Harrowing stories emerge about treatment of people with dementia

Doug Hendrie

9/05/2019 3:08:12 PM

Stories heard in the aged care royal commission have prompted expert calls for greater attention to the needs of people with dementia.

Merle Mitchell
Aged care facility resident Merle Mitchell told the Royal Commission she has watched many people lose their cognitive abilities. (Image: Royal Commission into Aged Care Quality and Safety)

In response to the distressing stories, a GP and expert is calling for a greater focus on determining whether patients’ pain is the cause of challenging behaviour, and for better environments and activities tailored to people with dementia.
The Royal Commission into Aged Care Quality and Safety this week heard that one resident with dementia had killed another in a NSW aged care facility.
The commission touched on the vexed issue of physical and pharmacological restraints, hearing that Terry Reeves, a 72-year-old man with dementia, had been physically restrained to a chair at least 30 times within two months, on one occasion from 3.00 am.
The daughter of a woman with dementia told the hearing of visiting her mother every morning to feed her breakfast only to find her hands covered in faeces after being agitated from being left in a dirty adult nappy. 
The commission also heard the story of an 85-year-old woman from Sydney whose dentures had apparently been left in her mouth for weeks, resulting in what her dentist described as significant decay requiring three teeth to be removed.
Counsel assisting the commission Paul Gray opened this week’s hearing by describing people with dementia as ‘some of Australia’s most vulnerable people’, citing issues around pain management, mobility, injury risk and incontinence, as well as a lack of social connection and poor quality of life.
The hearings raised the issue of physical restraints for people with dementia, over-prescription and over-administration of psychotropic medicines and chemical restraints.
Mr Gray stated that whether physical or pharmacological restrictive practices are ever justified is a contentious issue.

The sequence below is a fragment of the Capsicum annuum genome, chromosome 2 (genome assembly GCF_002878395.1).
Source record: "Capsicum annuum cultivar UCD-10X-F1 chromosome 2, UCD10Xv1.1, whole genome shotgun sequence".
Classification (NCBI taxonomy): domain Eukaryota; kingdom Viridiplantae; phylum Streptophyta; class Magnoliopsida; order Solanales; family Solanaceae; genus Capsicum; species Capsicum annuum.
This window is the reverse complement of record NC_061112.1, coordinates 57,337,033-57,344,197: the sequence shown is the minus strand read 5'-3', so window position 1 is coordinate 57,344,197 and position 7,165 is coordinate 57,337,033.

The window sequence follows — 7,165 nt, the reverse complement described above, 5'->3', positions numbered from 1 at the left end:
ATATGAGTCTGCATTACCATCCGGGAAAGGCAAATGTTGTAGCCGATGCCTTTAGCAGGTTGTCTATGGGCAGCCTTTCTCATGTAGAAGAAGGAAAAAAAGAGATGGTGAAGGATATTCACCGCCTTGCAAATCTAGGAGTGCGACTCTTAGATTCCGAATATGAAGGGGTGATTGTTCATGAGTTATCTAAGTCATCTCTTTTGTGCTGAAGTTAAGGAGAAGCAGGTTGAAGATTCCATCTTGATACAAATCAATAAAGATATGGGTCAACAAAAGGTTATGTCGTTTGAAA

In July, new restrictions on the use of restraints in aged care will come into effect, with the law changed ahead of the commission’s opening in January.
Dr Kenneth Wong, who assessed Mr Reeves when he arrived at the aged care facility, told the commission that physical restraints should only be used when there was no alternative.
The commission also heard about the challenges for those living alongside people with advanced dementia.
Darryl Melchhart, a 90-year-old resident of an aged care facility in Melbourne, said some of her fellow residents with dementia could be violent. She said staff had at times ignored her requests for medication, disregarded her wishes most of the time, and had once taken her angina medication away despite her protests.
Another resident, Merle Mitchell – who once headed the Australian Council of Social Services in the 1980s – told the commission there are not enough activities or stimulating things for residents to do.
‘I watch many of them actually lose their cognitive ability when they come in,’ Ms Mitchell told the commission.
‘People come in and they are told, “This is your home now”. Well, it’s not. It’s an institution and it’s where you live.’
The stories emerging from this week’s hearings have not surprised University of Newcastle Professor and GP, Professor Dimity Pond, who has a special interest in aged care and dementia.
Ahead of her appearance at the commission next week, Professor Pond told newsGP that treating people with dementia in aged care facilities could be challenging.
‘Pain is poorly recognised in dementia, because people can’t tell us. Sometimes they become agitated, so it’s really a question of identifying they’re in pain,’ she said.
Professor Pond once treated a man with advanced dementia who would become agitated to the point of striking nursing staff. Reading through his notes, Professor Pond found the patient had severe osteoarthritis of the hip. After talking with the nursing staff, she suggested giving the man two paracetamol tablets before getting him out of bed.
‘It worked like magic. It wasn’t aggression – it was pain,’ she said.
Professor Pond said many of the issues with patients with dementia are linked to their environment.
‘As a society, we need to stop thinking about dementia as the most awful thing that could happen to you short of death, and instead think about ways of improving the quality of life,’ she said.
‘I visited a respite facility in Tasmania where all the residents had dementia. But it was a happy place.
‘A group of women were sorting material with different textures and shapes and folding them. For them, it was a meaningful activity – it didn’t matter it wasn’t for a purpose. A group of men were building a tower out of bricks. They’d knock it down because of shaking hands, laugh, and start again.
‘So it’s not rocket science, but it is a different way of looking at the world. There are often simple solutions, but it does take some training.’
Professor Pond said the high rates of depression amongst people with dementia are at times linked to the environment.
‘People [with dementia] need distraction and enjoyable activities, like everybody. That needs to be factored into the environment,’ she said.
‘It’s not a prison, not a hospital.’

aged care dementia older people restraints royal commission

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